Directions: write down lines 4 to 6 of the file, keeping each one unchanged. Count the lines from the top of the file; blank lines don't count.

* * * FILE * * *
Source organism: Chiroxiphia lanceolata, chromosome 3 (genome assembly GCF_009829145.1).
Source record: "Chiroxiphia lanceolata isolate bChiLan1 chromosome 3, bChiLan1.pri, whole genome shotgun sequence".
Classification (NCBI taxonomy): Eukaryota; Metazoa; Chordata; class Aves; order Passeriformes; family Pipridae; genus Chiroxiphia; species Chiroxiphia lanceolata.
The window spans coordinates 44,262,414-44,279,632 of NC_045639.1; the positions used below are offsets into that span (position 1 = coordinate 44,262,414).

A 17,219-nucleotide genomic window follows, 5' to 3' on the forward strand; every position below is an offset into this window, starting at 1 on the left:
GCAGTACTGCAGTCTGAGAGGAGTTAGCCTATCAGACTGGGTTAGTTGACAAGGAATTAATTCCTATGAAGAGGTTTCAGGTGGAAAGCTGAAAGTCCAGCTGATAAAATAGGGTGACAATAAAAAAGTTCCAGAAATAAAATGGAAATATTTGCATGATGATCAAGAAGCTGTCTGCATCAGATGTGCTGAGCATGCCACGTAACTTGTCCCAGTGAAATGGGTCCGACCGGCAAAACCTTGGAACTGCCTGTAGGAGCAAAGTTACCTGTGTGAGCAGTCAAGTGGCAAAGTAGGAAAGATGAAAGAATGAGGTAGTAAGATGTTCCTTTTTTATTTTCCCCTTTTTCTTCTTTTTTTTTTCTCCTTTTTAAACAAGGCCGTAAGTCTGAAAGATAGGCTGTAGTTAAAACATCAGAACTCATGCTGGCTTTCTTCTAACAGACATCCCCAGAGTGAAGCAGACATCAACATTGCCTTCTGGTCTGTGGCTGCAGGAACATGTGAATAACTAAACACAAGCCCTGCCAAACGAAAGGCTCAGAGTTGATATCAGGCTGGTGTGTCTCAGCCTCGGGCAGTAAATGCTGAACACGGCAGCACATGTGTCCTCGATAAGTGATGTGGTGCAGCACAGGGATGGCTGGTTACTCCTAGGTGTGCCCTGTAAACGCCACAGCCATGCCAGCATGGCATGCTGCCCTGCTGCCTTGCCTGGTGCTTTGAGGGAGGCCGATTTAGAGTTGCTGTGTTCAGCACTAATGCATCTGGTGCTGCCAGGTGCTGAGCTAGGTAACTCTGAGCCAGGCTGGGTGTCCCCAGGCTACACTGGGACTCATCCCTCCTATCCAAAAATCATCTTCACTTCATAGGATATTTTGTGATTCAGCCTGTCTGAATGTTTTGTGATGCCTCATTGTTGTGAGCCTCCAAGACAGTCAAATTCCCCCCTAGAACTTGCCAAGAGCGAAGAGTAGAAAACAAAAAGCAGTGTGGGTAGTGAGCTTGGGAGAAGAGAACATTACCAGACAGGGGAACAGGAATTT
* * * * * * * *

The window spans coordinates 44,262,414-44,279,632 of NC_045639.1; the positions used below are offsets into that span (position 1 = coordinate 44,262,414).

A 17,219-nucleotide genomic window follows, 5' to 3' on the forward strand; every position below is an offset into this window, starting at 1 on the left:
GCAGTACTGCAGTCTGAGAGGAGTTAGCCTATCAGACTGGGTTAGTTGACAAGGAATTAATTCCTATGAAGAGGTTTCAGGTGGAAAGCTGAAAGTCCAGCTGATAAAATAGGGTGACAATAAAAAAGTTCCAGAAATAAAATGGAAATATTTGCATGATGATCAAGAAGCTGTCTGCATCAGATGTGCTGAGCATGCCACGTAACTTGTCCCAGTGAAATGGGTCCGACCGGCAAAACCTTGGAACTGCCTGTAGGAGCAAAGTTACCTGTGTGAGCAGTCAAGTGGCAAAGTAGGAAAGATGAAAGAATGAGGTAGTAAGATGTTCCTTTTTTATTTTCCCCTTTTTCTTCTTTTTTTTTTCTCCTTTTTAAACAAGGCCGTAAGTCTGAAAGATAGGCTGTAGTTAAAACATCAGAACTCATGCTGGCTTTCTTCTAACAGACATCCCCAGAGTGAAGCAGACATCAACATTGCCTTCTGGTCTGTGGCTGCAGGAACATGTGAATAACTAAACACAAGCCCTGCCAAACGAAAGGCTCAGAGTTGATATCAGGCTGGTGTGTCTCAGCCTCGGGCAGTAAATGCTGAACACGGCAGCACATGTGTCCTCGATAAGTGATGTGGTGCAGCACAGGGATGGCTGGTTACTCCTAGGTGTGCCCTGTAAACGCCACAGCCATGCCAGCATGGCATGCTGCCCTGCTGCCTTGCCTGGTGCTTTGAGGGAGGCCGATTTAGAGTTGCTGTGTTCAGCACTAATGCATCTGGTGCTGCCAGGTGCTGAGCTAGGTAACTCTGAGCCAGGCTGGGTGTCCCCAGGCTACACTGGGACTCATCCCTCCTATCCAAAAATCATCTTCACTTCATAGGATATTTTGTGATTCAGCCTGTCTGAATGTTTTGTGATGCCTCATTGTTGTGAGCCTCCAAGACAGTCAAATTCCCCCCTAGAACTTGCCAAGAGCGAAGAGTAGAAAACAAAAAGCAGTGTGGGTAGTGAGCTTGGGAGAAGAGAACATTACCAGACAGGGGAACAGGAATTT